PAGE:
A few days later, when we crossed over the Lobster Creek bridge, we looked down and saw a head shaking sight. In that same gravel bar was a large motorhome sunk to the body. I sure wouldn’t have wanted his tow bill. It once again proves the saying; that a truck camper is the only true go anywhere, camp anywhere camping rig. For us it will always be four-wheel drive. There have been other needful times, but these were the most memorable. Sorry no photos, we were always more concerned about getting out.” – David Pracht, 1994 GMC K3500, four-wheel drive truck, 1987 Lance LC900
“We needed four-wheel drive in April of 2013 while camping in Monticello, Minnesota. I arrived at the campground to find ten inches of snow. I threw the truck into four-wheel drive and backed into my site on the banks of the Mississippi. There I enjoyed six weeks of heaven.” – Gary Smith, 2006 Ford F250, four-wheel drive truck, 2010 Palomino 8510
“Yes, I have used four-wheel drive in deep rutted sand out in the desert, deep snow on the highway, and on a slimy ramp when putting in the boat. All in all, I’m glad I’ve had it!” – David and Lila Weinstein, 1999 Dodge Ram 3500 Ram, four-wheel drive truck, Arctic Fox 1150
“I used our four-wheel drive to camp on the beach at Race Point, Cape Cod, Massachusetts and on the beach at Cape Hatteras, North Carolina. I use four-wheel drive low range to back under my camper. There is no need to touch the gas pedal at all. I also use it in New England snow storms without the camper.” – Gary Goyette, 2011 GMC 2500HD, four-wheel drive truck, 2011 Northern Lite 8-11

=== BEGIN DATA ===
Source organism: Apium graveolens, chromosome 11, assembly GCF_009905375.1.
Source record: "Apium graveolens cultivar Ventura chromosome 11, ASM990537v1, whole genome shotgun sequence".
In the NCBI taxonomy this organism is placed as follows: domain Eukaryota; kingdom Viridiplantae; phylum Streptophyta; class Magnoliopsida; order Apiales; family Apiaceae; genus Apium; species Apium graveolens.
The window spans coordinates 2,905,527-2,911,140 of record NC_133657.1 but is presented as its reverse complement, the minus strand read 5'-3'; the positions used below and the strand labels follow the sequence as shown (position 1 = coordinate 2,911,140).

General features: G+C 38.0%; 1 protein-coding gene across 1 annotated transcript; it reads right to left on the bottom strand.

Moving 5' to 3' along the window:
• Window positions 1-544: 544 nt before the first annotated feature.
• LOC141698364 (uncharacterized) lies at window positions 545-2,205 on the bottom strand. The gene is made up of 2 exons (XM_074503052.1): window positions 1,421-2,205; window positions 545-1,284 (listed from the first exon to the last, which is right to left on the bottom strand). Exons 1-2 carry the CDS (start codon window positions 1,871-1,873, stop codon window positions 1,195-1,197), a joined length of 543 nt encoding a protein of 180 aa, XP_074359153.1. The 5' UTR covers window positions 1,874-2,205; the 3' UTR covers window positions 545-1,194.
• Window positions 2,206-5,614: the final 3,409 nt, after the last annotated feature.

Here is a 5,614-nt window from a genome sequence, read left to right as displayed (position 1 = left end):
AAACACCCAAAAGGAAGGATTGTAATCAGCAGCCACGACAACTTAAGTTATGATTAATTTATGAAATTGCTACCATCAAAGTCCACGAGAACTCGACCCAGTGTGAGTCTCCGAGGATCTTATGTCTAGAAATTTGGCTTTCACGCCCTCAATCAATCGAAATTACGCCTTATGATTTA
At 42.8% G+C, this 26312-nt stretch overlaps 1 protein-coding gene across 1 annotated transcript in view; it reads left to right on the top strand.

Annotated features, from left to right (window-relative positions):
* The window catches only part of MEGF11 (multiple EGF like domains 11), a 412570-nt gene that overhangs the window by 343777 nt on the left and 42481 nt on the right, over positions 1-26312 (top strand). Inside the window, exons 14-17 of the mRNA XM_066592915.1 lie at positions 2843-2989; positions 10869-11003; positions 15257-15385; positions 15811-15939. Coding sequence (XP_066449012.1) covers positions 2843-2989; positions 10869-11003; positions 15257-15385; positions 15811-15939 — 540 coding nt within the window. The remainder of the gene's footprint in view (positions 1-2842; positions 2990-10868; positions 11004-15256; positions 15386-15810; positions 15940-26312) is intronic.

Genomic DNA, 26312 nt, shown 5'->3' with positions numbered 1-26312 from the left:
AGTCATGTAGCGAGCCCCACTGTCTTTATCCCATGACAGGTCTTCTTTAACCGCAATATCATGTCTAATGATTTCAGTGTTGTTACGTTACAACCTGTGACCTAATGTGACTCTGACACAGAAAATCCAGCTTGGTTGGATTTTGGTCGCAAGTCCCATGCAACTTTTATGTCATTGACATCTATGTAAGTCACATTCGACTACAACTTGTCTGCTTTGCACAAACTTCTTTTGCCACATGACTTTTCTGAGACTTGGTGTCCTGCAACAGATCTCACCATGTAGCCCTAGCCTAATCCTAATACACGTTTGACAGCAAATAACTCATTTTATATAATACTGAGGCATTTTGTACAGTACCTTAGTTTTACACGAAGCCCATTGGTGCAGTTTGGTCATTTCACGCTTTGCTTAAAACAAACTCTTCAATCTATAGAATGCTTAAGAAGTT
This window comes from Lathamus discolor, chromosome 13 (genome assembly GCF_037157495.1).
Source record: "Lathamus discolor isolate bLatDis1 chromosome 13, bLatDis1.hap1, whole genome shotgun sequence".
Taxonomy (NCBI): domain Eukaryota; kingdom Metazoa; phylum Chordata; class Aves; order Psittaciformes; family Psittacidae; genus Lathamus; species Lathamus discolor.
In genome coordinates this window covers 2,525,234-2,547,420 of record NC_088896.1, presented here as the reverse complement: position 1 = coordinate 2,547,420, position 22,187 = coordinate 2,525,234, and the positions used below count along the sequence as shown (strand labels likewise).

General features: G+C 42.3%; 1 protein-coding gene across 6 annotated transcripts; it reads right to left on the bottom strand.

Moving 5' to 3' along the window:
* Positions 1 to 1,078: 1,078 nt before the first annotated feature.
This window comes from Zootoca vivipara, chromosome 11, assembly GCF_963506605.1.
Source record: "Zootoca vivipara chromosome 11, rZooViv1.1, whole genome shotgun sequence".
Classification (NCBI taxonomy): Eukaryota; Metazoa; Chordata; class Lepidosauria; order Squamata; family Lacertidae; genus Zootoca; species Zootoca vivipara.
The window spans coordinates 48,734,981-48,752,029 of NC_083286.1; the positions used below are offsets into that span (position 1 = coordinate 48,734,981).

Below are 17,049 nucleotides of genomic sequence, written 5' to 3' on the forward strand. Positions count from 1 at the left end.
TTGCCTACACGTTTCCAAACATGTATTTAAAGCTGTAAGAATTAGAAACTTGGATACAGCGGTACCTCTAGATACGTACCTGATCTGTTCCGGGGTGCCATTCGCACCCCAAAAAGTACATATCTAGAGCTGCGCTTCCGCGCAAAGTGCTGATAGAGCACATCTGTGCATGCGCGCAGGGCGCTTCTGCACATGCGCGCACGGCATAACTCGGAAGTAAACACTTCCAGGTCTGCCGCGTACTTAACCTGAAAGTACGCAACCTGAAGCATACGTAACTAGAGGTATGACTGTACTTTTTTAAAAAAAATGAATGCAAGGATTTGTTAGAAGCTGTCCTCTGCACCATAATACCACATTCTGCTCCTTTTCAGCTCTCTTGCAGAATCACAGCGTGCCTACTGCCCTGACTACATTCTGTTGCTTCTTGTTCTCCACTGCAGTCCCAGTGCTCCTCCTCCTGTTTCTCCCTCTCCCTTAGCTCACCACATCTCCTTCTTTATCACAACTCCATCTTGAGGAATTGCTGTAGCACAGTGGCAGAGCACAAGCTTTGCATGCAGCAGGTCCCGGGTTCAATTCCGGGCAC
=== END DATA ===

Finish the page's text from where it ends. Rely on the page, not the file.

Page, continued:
“I’ve been pulled by my dad twice to get to his property. When he built the house, he made the road better, and paved it. He’ll never let me live down that his Chevy had to pull out my Ford. There’s no problem now. I’ve had to be very careful at Glamis to not get stuck, and have avoided Pismo Beach (we ride quads) because I hear many get stuck there. I wish I had four-wheel drive for piece of mind. Even when four-wheel drive is not necessarily needed, the low gears in four-wheel drive low can be useful when pulling a tree stump or a large boat up the ramp.” – Ron Williams, 1997 Ford F250, two-wheel drive truck, 2003 Lance 1010